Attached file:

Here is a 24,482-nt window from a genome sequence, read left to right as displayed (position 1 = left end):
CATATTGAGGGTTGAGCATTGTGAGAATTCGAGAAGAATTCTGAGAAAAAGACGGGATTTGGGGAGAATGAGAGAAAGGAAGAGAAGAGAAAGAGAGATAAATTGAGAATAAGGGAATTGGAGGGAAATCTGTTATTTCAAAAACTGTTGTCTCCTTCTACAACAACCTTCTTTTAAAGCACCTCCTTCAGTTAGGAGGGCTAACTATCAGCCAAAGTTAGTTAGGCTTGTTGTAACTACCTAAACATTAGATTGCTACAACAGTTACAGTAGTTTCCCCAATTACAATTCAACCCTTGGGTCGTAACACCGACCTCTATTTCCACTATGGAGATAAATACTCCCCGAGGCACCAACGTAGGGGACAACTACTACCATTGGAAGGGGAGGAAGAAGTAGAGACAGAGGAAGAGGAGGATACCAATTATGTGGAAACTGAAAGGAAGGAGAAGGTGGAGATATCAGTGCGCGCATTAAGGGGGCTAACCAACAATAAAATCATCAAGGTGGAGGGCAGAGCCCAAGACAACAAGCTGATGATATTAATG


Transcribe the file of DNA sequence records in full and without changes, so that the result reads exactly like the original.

Here is a 24,482-nt window from a genome sequence, read left to right as displayed (position 1 = left end):
CATATTGAGGGTTGAGCATTGTGAGAATTCGAGAAGAATTCTGAGAAAAAGACGGGATTTGGGGAGAATGAGAGAAAGGAAGAGAAGAGAAAGAGAGATAAATTGAGAATAAGGGAATTGGAGGGAAATCTGTTATTTCAAAAACTGTTGTCTCCTTCTACAACAACCTTCTTTTAAAGCACCTCCTTCAGTTAGGAGGGCTAACTATCAGCCAAAGTTAGTTAGGCTTGTTGTAACTACCTAAACATTAGATTGCTACAACAGTTACAGTAGTTTCCCCAATTACAATTCAACCCTTGGGTCGTAACACCGACCTCTATTTCCACTATGGAGATAAATACTCCCCGAGGCACCAACGTAGGGGACAACTACTACCATTGGAAGGGGAGGAAGAAGTAGAGACAGAGGAAGAGGAGGATACCAATTATGTGGAAACTGAAAGGAAGGAGAAGGTGGAGATATCAGTGCGCGCATTAAGGGGGCTAACCAACAATAAAATCATCAAGGTGGAGGGCAGAGCCCAAGACAACAAGCTGATGATATTAATG